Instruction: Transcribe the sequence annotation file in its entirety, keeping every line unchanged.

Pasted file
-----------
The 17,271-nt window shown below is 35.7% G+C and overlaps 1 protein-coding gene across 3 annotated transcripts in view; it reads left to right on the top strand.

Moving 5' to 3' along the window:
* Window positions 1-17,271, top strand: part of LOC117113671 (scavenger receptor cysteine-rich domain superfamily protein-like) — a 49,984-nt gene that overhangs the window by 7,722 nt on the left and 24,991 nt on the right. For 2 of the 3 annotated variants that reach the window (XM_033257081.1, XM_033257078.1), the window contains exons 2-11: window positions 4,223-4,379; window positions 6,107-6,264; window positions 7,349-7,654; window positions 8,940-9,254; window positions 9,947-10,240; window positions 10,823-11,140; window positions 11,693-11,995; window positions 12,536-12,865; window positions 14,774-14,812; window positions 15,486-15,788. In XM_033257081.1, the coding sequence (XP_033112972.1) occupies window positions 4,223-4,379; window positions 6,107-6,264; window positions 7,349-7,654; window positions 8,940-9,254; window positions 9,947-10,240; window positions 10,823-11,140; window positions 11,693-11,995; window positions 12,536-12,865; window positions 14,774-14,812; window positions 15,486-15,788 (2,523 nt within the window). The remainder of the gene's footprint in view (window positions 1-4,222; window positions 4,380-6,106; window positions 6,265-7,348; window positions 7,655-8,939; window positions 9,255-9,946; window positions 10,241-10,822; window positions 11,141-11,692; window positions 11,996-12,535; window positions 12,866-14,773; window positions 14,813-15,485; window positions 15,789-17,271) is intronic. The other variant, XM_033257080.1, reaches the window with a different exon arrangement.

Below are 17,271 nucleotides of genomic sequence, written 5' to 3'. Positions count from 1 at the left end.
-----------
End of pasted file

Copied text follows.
The 17,271-nt window shown below is 35.7% G+C and overlaps 1 protein-coding gene across 3 annotated transcripts in view; it reads left to right on the top strand.

Moving 5' to 3' along the window:
* Window positions 1-17,271, top strand: part of LOC117113671 (scavenger receptor cysteine-rich domain superfamily protein-like) — a 49,984-nt gene that overhangs the window by 7,722 nt on the left and 24,991 nt on the right. For 2 of the 3 annotated variants that reach the window (XM_033257081.1, XM_033257078.1), the window contains exons 2-11: window positions 4,223-4,379; window positions 6,107-6,264; window positions 7,349-7,654; window positions 8,940-9,254; window positions 9,947-10,240; window positions 10,823-11,140; window positions 11,693-11,995; window positions 12,536-12,865; window positions 14,774-14,812; window positions 15,486-15,788. In XM_033257081.1, the coding sequence (XP_033112972.1) occupies window positions 4,223-4,379; window positions 6,107-6,264; window positions 7,349-7,654; window positions 8,940-9,254; window positions 9,947-10,240; window positions 10,823-11,140; window positions 11,693-11,995; window positions 12,536-12,865; window positions 14,774-14,812; window positions 15,486-15,788 (2,523 nt within the window). The remainder of the gene's footprint in view (window positions 1-4,222; window positions 4,380-6,106; window positions 6,265-7,348; window positions 7,655-8,939; window positions 9,255-9,946; window positions 10,241-10,822; window positions 11,141-11,692; window positions 11,996-12,535; window positions 12,866-14,773; window positions 14,813-15,485; window positions 15,789-17,271) is intronic. The other variant, XM_033257080.1, reaches the window with a different exon arrangement.

Below are 17,271 nucleotides of genomic sequence, written 5' to 3'. Positions count from 1 at the left end.